Storage area networks (SANs) are going through a metamorphosis at the same time that more and more organizations need to implement the technology.
But some believe we’re really at the ground floor.
“While it seems that there has been tremendous growth in storage, we’re really just at the tip of the iceberg. There’s an avalanche of data coming,” said Michael McFarlane, the marketing manager for Hitachi Data Systems in Willowdale, Ont. He believes it is the CRM/ERP markets that are the core contributors to the increase in information. The growth areas are in the Unix and NT space, he said.
Graham Verge agrees with this assessment.
“The industry is beginning to mature and is going beyond backup into live access to historical information driven by content management and ERP systems,” said the solutions manager for xwave in St. John’s, Nfld. This transition represents the next evolution of data storage, he said. Another trend is the movement away from the selling of hardware and software, installation and then allowing the customer to take over more responsibility on the management of storage. “[Some] customers are looking for a data managed system where they would pay so much per megabyte and we would look after the rest, the hosting and managing of it.”
The key, as with many technologies, centres around how quick companies will to adopt. This will dictate the future use of SAN.
Verge said that as companies continue to move towards a Web-enabled environment, SANs will add the ability to access historical data. Early adopters of the architecture, he added, will be among the first to evolve their networks technologies.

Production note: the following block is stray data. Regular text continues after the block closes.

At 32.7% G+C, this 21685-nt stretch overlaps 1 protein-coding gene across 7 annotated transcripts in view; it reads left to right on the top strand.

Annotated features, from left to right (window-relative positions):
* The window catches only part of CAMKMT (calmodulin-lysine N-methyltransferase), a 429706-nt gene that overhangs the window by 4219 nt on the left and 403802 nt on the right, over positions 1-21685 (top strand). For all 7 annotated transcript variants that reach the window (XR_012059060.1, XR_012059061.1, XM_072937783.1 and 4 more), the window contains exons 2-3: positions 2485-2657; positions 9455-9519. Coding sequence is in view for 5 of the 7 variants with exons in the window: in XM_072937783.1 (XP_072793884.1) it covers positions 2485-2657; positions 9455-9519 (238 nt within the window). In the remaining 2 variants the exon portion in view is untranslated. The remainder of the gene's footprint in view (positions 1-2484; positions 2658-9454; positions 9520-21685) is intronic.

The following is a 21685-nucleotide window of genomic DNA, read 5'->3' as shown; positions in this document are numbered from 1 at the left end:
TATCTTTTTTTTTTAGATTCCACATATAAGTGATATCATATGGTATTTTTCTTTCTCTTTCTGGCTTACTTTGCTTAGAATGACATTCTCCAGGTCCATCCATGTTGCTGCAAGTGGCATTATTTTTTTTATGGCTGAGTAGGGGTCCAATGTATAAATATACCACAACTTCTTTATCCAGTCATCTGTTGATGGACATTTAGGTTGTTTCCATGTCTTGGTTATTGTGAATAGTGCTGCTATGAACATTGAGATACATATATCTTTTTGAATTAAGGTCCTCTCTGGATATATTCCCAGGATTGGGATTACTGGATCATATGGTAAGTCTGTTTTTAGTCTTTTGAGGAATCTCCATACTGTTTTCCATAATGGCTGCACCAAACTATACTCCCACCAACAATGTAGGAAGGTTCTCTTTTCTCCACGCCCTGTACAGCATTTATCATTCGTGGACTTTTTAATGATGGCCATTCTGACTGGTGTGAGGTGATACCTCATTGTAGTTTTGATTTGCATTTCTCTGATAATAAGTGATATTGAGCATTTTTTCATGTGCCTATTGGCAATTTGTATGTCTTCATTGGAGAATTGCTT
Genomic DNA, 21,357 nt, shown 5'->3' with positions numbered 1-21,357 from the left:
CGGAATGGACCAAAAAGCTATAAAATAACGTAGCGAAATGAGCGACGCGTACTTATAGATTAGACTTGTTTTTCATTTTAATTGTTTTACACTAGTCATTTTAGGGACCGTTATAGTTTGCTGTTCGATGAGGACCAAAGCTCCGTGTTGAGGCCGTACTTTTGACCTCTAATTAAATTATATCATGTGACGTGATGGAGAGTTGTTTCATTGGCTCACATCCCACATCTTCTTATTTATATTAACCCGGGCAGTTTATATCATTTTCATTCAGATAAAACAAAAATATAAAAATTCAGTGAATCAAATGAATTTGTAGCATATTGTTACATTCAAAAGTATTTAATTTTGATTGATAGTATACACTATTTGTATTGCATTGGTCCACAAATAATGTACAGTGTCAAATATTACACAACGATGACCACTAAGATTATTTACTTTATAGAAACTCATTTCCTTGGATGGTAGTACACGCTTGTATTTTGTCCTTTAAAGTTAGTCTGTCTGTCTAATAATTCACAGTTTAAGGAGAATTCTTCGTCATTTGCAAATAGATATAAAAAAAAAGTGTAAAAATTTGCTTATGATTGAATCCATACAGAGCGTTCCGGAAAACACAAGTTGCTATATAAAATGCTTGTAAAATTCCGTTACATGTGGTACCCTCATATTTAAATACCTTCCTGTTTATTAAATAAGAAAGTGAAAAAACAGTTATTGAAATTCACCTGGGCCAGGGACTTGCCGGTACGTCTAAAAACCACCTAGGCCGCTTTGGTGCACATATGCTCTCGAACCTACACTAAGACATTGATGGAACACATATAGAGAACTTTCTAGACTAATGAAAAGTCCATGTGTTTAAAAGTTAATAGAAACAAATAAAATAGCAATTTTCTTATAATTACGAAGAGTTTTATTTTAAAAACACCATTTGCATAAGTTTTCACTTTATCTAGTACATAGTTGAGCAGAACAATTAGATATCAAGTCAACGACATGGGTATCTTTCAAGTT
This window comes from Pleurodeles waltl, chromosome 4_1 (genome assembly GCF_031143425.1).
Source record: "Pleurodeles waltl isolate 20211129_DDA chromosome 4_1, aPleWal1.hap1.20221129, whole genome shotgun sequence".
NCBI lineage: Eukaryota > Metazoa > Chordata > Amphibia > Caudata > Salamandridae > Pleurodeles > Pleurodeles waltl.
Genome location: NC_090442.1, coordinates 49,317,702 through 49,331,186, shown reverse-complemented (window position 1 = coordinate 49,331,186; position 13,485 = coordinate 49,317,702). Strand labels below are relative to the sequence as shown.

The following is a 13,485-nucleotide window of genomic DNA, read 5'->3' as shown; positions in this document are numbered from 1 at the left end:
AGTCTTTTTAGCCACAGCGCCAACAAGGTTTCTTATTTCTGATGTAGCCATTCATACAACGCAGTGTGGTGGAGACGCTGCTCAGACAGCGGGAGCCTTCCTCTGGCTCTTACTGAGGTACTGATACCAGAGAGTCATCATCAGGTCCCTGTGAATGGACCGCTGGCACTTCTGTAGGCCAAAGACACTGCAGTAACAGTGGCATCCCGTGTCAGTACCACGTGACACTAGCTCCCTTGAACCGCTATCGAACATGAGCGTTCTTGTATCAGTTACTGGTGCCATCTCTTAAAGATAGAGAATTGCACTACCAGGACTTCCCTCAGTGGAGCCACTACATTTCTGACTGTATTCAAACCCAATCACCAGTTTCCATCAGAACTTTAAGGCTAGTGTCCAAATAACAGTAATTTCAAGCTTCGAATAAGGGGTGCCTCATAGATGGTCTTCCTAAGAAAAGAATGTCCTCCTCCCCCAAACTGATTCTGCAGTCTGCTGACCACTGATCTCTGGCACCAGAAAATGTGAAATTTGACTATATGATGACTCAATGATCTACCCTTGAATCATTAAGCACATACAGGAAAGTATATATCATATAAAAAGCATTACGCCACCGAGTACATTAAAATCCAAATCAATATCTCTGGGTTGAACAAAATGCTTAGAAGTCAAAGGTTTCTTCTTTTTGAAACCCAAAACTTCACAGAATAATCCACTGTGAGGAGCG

SANs have moved beyond the emerging stage towards widespread adoption, said Kevin Germann, the senior manager of technology for Kanatek in Kanata, Ont. The early adopters began using SANs two years ago. The main benefits are performance and availability of storage resources, he said.
“Better performance for enterprise backup and it can be a key component in your disaster recovery strategy by allowing you to link different campus’ together.”
Germann described SAN as a networking technology that allows servers and storage to be networked in an enterprise; the storage can be shared instead of each individual server storing data. He said that security could be issue. Initially, early adopters implemented a fairly small network, and security zoning was seen as adequate. Zoning allowed only the servers that were specified to have access to volumes on the SAN. “Now, when you start linking a very large network, you want to secure the data that is going over the links, then you would want encryption type security. That’s not here today but it is coming with Brocade’s Secure Fabric OS.”
McFarlane said that Canada is lagging behind the U.S. in SAN, but Verge disagreed, and said it’s not about positioning but differing markets. “We can’t sell it if they don’t want it, and that’s the problem.” Verge added that it’s because Canadian customers are more conservative and less risky than their U.S. counterpart than the market is behind. “If the U.S. market grows by 300 per cent, three years later [Canada] will grow by 100 per cent.”